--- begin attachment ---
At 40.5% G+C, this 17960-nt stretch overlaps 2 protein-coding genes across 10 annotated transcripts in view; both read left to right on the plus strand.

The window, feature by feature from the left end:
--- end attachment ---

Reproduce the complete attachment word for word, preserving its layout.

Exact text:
At 40.5% G+C, this 17960-nt stretch overlaps 2 protein-coding genes across 10 annotated transcripts in view; both read left to right on the plus strand.

The window, feature by feature from the left end: